“Sponges being left behind is the
number one contributor to the number one surgical never event, which
is retained surgical items,” says Jason
Davies, senior brand manager with
Stryker Surgical Safety.
According to research cited by Davies, surgical sponges are left inside
of patients approximately 4000 times
per year, which translates to 11 incidents per day. There is a 4. 5 percent
mortality rate when a sponge is left
behind, and a permanent injury is the
outcome 16. 3 percent of the time.
These are the daunting numbers
Stryker had in mind when they ac-
Preserving the bar code through-
out the rigors of different procedures
is especially important.
“The design of the SurgiCount
sponge incorporates a hydrophobic layer on the barcode that wicks
away fluids and blood, ensuring
maximum readability before and after
use,” says Nate Miersma, director
of surgical safety at Stryker. “We’ve
seen countless real-life tests done
by nurses during clinical trials where
a sponge is intentionally soaked and
coated with the worst types of fluid.
The labels still repel the fluid very
effectively and are able to be read by
the SurgiCount scanners and tablets
While SurgiCount is a tool that can
be used by the entire surgical team,
Stryker sees it as a particular boon for
nurses in the OR.
“Right now, the nurses have a
deficit of technology,” Davies observes.
“They use a whiteboard and a marker
on the wall inside the operating room,
but they don’t have anything else. And
they’re doing all these different things
— multi-tasking, multiple shift changes,
they have high BMI patients and emer-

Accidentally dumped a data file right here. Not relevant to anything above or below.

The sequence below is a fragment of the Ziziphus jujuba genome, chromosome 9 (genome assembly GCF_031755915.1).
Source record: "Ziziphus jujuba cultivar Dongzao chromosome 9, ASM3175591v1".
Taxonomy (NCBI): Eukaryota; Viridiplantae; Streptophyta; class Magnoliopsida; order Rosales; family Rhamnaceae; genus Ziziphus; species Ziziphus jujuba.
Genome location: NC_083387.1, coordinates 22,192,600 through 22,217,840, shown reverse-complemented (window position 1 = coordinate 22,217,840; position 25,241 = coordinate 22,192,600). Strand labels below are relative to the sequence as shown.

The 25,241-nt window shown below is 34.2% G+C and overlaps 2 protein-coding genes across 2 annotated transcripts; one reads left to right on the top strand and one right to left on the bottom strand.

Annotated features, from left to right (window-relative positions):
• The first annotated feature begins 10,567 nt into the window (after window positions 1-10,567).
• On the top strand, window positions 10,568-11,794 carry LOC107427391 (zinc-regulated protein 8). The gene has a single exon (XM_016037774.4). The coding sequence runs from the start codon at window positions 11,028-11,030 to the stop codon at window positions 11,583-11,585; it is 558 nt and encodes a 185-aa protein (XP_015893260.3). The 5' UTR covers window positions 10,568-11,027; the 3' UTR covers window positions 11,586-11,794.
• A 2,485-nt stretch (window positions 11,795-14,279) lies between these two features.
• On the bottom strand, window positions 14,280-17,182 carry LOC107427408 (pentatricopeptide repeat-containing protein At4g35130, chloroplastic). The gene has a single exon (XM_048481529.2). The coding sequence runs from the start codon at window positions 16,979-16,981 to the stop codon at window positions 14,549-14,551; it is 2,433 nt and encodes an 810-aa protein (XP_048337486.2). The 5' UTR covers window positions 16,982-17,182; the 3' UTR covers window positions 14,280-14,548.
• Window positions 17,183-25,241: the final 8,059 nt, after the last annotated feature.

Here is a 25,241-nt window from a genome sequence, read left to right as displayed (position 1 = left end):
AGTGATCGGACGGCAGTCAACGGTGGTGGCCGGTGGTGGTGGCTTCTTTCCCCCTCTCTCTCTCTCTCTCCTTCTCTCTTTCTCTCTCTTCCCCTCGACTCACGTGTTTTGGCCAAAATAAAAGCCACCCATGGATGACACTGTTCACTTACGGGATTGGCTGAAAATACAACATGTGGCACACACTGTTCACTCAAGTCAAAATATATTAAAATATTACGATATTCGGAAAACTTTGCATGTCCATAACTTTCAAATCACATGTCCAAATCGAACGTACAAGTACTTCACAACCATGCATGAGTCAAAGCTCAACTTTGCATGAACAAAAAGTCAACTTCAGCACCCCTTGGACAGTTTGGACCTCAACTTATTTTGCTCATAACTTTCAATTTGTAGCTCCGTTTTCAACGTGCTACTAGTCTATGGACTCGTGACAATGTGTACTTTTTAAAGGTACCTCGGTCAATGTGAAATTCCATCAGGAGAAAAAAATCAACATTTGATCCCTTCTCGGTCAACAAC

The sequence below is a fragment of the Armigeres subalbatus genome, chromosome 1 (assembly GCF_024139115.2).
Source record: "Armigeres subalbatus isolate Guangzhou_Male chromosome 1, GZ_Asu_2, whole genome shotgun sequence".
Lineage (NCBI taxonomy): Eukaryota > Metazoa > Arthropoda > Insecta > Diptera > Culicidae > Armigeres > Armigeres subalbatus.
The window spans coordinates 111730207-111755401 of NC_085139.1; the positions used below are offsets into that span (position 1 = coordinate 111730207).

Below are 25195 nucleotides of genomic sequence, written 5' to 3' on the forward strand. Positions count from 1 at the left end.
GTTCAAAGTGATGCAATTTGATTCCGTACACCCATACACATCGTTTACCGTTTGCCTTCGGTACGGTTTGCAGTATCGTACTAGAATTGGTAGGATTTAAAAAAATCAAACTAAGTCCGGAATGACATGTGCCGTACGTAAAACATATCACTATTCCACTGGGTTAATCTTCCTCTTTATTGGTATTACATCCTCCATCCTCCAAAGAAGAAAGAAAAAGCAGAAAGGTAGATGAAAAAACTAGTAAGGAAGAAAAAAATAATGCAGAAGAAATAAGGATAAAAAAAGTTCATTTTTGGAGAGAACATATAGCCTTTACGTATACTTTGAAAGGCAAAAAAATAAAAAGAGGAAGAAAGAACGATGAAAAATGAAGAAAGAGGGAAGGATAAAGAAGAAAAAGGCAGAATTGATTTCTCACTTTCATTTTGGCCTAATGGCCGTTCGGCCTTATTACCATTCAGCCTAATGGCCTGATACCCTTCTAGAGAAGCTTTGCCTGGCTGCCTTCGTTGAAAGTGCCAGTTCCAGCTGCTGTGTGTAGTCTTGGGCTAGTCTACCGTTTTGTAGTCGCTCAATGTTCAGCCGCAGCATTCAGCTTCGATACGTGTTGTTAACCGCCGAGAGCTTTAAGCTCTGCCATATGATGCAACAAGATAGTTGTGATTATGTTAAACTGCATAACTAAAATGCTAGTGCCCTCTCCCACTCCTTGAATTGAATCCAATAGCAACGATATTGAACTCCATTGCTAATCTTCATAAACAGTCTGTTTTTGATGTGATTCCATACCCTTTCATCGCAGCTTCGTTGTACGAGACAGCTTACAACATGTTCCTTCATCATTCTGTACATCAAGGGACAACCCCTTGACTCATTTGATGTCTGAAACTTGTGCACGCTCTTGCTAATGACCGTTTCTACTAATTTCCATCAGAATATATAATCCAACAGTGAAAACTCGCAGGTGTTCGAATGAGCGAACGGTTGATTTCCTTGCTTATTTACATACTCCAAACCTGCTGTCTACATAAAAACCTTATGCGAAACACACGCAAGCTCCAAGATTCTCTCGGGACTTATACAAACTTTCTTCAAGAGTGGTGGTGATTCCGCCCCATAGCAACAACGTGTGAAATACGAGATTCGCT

According to Davies, the abun-
dance of challenging tasks and corre-
sponding diverted attention make the
argument in favor of adding another
mechanism for tracking surgical
The tool tells the nurse in real time
whether the sponge count is correct
or incorrect, shifting the question at
the end of the case from “Is my count
By Daniel Seeger, Editor
With the SurgiCount Safety-Sponge System, Stryker aims to help
healthcare facilities put an end to retained surgical sponges.
quired the SurgiCount Safety-Sponge System.
SurgiCount doesn’t take the
place of the old fashioned practice
of keeping a tally of sponges in
the OR. The tool is meant to be
supplemental, verifying a manual
Sponges tagged with a code are
scanned into the system as part of
surgical prep and then scanned out
when they are removed from the
surgical field during an operation.
If they’re not all accounted for at
the end, there’s a problem to solve
before sewing up.
The “Count In” screen begins the process of tracking sponges for the OR team.